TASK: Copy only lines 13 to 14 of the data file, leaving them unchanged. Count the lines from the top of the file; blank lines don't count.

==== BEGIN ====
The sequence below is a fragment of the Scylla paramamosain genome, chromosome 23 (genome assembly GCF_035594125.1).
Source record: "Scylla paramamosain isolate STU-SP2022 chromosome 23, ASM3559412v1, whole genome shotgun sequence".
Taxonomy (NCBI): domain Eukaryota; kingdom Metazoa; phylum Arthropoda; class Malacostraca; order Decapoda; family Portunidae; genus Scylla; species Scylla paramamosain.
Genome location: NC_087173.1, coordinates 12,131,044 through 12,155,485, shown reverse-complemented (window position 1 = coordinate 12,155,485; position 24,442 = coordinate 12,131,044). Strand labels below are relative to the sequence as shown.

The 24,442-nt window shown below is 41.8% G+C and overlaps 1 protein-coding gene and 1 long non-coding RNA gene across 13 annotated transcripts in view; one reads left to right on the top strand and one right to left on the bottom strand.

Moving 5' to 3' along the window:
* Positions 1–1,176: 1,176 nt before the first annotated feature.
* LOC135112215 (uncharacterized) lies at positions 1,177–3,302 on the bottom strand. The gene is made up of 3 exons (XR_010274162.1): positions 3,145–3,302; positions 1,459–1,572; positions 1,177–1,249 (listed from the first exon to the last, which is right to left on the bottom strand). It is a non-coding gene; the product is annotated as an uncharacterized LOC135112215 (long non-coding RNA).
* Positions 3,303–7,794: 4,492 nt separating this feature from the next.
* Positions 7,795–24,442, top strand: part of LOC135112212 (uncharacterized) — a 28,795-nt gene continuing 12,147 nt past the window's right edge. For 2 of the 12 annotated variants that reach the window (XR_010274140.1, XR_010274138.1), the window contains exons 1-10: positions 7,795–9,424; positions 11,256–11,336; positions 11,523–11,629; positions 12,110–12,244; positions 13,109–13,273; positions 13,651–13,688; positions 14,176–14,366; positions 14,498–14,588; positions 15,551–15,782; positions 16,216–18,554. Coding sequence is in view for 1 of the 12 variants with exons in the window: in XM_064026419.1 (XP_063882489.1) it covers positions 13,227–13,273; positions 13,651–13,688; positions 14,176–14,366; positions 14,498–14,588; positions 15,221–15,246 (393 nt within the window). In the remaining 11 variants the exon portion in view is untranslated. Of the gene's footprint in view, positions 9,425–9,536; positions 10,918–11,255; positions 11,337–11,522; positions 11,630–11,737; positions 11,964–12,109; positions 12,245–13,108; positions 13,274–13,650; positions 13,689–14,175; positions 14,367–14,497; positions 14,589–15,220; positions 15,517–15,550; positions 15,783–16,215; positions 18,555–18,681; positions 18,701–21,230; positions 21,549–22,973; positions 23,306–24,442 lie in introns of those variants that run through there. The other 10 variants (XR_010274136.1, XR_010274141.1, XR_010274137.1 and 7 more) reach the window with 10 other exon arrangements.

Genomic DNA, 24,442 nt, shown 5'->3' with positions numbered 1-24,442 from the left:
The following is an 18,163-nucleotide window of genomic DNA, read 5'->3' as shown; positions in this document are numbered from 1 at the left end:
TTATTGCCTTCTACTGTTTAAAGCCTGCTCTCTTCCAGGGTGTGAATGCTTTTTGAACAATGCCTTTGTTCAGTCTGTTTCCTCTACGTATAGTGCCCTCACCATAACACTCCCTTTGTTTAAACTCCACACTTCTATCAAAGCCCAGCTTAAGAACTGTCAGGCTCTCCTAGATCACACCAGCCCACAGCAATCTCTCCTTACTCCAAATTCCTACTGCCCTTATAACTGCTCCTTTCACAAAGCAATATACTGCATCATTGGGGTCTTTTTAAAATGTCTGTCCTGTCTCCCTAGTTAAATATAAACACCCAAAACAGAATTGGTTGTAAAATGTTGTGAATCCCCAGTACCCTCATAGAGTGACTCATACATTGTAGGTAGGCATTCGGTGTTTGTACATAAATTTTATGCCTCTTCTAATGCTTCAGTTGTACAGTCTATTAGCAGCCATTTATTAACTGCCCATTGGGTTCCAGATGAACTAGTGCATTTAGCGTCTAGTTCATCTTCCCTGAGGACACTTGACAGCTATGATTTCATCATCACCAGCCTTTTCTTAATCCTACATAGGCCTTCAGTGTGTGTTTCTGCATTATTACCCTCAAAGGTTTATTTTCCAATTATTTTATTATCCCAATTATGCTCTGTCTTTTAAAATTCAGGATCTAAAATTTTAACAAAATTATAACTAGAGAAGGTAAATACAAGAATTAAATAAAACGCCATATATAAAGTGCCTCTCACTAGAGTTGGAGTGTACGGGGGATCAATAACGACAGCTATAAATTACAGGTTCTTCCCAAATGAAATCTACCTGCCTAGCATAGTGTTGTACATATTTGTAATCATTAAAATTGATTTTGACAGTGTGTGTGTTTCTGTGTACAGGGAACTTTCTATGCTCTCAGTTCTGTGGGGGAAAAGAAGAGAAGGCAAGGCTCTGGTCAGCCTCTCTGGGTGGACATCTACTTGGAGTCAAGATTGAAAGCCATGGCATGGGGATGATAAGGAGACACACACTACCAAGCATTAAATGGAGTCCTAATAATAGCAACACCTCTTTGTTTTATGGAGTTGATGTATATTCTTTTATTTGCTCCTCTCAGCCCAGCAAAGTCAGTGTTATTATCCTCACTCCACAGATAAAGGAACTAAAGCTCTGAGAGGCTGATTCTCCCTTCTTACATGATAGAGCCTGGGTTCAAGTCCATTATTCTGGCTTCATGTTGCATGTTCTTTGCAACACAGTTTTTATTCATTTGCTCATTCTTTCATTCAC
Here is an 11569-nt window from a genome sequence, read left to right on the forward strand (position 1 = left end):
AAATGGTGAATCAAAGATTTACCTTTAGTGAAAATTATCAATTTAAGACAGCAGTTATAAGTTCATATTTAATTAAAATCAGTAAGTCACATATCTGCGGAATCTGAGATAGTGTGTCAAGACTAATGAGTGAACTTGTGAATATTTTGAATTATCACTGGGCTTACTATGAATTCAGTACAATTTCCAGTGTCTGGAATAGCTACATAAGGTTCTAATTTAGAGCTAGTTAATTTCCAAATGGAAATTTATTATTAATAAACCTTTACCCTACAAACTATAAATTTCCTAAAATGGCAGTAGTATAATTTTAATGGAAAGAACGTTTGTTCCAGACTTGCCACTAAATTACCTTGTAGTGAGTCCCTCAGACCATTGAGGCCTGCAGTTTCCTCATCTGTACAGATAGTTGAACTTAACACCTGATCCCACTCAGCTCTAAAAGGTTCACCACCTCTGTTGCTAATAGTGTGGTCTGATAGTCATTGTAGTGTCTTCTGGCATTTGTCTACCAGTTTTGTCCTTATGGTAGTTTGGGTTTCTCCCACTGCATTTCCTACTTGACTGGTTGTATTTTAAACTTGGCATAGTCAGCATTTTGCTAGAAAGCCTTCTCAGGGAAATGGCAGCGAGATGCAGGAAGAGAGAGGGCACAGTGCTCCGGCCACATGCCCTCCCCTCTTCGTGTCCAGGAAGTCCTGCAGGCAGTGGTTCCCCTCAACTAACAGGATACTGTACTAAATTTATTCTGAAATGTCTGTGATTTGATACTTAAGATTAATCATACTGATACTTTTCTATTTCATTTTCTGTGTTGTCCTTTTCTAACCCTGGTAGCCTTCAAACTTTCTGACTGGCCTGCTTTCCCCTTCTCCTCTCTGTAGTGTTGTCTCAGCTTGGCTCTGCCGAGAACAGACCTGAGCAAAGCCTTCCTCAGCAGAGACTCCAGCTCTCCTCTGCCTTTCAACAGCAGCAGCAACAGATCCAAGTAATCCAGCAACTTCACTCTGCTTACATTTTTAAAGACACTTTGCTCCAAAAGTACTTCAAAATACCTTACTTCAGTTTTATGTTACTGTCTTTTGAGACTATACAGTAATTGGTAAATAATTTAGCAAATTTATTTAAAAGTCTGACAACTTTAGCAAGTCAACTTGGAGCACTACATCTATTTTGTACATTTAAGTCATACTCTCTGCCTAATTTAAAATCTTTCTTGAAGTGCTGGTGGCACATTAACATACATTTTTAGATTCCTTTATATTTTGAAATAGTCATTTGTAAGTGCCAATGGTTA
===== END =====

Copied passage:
TTATTGCCTTCTACTGTTTAAAGCCTGCTCTCTTCCAGGGTGTGAATGCTTTTTGAACAATGCCTTTGTTCAGTCTGTTTCCTCTACGTATAGTGCCCTCACCATAACACTCCCTTTGTTTAAACTCCACACTTCTATCAAAGCCCAGCTTAAGAACTGTCAGGCTCTCCTAGATCACACCAGCCCACAGCAATCTCTCCTTACTCCAAATTCCTACTGCCCTTATAACTGCTCCTTTCACAAAGCAATATACTGCATCATTGGGGTCTTTTTAAAATGTCTGTCCTGTCTCCCTAGTTAAATATAAACACCCAAAACAGAATTGGTTGTAAAATGTTGTGAATCCCCAGTACCCTCATAGAGTGACTCATACATTGTAGGTAGGCATTCGGTGTTTGTACATAAATTTTATGCCTCTTCTAATGCTTCAGTTGTACAGTCTATTAGCAGCCATTTATTAACTGCCCATTGGGTTCCAGATGAACTAGTGCATTTAGCGTCTAGTTCATCTTCCCTGAGGACACTTGACAGCTATGATTTCATCATCACCAGCCTTTTCTTAATCCTACATAGGCCTTCAGTGTGTGTTTCTGCATTATTACCCTCAAAGGTTTATTTTCCAATTATTTTATTATCCCAATTATGCTCTGTCTTTTAAAATTCAGGATCTAAAATTTTAACAAAATTATAACTAGAGAAGGTAAATACAAGAATTAAATAAAACGCCATATATAAAGTGCCTCTCACTAGAGTTGGAGTGTACGGGGGATCAATAACGACAGCTATAAATTACAGGTTCTTCCCAAATGAAATCTACCTGCCTAGCATAGTGTTGTACATATTTGTAATCATTAAAATTGATTTTGACAGTGTGTGTGTTTCTGTGTACAGGGAACTTTCTATGCTCTCAGTTCTGTGGGGGAAAAGAAGAGAAGGCAAGGCTCTGGTCAGCCTCTCTGGGTGGACATCTACTTGGAGTCAAGATTGAAAGCCATGGCATGGGGATGATAAGGAGACACACACTACCAAGCATTAAATGGAGTCCTAATAATAGCAACACCTCTTTGTTTTATGGAGTTGATGTATATTCTTTTATTTGCTCCTCTCAGCCCAGCAAAGTCAGTGTTATTATCCTCACTCCACAGATAAAGGAACTAAAGCTCTGAGAGGCTGATTCTCCCTTCTTACATGATAGAGCCTGGGTTCAAGTCCATTATTCTGGCTTCATGTTGCATGTTCTTTGCAACACAGTTTTTATTCATTTGCTCATTCTTTCATTCAC
Here is an 11569-nt window from a genome sequence, read left to right on the forward strand (position 1 = left end):